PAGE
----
The news of my colleague’s death, at the height of a beautiful summer, thrust me back into the longing, the dread, the agony of the decades when the waning of school and church opened into a dark season of loneliness. Through the 1980s and 1990s, I did my part in a strident group of UU Christian leaders who insisted on holding worship every Sunday in summer. We couched our commitment in theological terms, insisting that God does not take summers off. Many UUs heard it as liturgical arrogance, and on some occasions, I’m sure that’s what I intended. But the underlying purpose was pastoral. All summer long, there are people whose personal lives deplete rather than restore their hearts and souls. Economic and social dislocations often erupt in summer, as northern hemisphere families use the long, warm days to move house. Many of those moves are unhappy ones: divorces, job loss, house loss. These things might actually feel worse when flooded with sunshine, surrounded by flowers and green leaves.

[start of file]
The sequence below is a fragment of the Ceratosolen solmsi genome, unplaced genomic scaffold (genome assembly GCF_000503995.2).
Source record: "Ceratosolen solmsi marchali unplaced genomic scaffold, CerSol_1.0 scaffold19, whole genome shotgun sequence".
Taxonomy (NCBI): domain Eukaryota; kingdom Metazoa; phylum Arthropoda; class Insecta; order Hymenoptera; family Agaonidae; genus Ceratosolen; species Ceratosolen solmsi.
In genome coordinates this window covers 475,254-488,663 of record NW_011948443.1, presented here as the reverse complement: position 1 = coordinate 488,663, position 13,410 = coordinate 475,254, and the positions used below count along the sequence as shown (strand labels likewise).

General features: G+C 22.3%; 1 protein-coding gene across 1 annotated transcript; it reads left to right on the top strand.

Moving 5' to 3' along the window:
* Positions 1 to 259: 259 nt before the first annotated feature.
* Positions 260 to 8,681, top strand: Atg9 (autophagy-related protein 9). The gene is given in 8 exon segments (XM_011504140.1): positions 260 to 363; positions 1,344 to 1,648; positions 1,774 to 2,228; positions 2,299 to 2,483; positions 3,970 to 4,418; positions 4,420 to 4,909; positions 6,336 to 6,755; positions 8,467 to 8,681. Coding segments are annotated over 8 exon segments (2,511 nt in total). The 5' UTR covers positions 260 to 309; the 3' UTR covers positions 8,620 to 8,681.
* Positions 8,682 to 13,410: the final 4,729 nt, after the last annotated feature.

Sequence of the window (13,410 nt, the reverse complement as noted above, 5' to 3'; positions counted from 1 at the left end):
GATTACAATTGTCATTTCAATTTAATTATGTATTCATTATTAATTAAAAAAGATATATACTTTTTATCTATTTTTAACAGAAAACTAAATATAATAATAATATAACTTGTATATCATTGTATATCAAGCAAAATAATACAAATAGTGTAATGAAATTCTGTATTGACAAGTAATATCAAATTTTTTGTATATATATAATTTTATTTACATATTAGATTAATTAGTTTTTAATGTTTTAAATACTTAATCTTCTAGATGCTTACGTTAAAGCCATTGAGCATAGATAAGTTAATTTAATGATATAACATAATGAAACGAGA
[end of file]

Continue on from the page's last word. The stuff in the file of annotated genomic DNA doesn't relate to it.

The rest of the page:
In that long-ago Vacation Bible School, I learned to sing “What a Friend We Have in Jesus” at a moment I needed a friend. For decades, that conviction was enough to console me in hours of loneliness, not because of the song, but because I could open one of my Bibles to the Sermon on the Mount and recover that blissful personal presence. The volunteer ladies who taught us, fed us, played piano to our scraggly singing. The minister whose own kids probably wished they were on a camping trip like the ones my father arranged. These are the sacrifices of faith that brought a real Jesus into my life.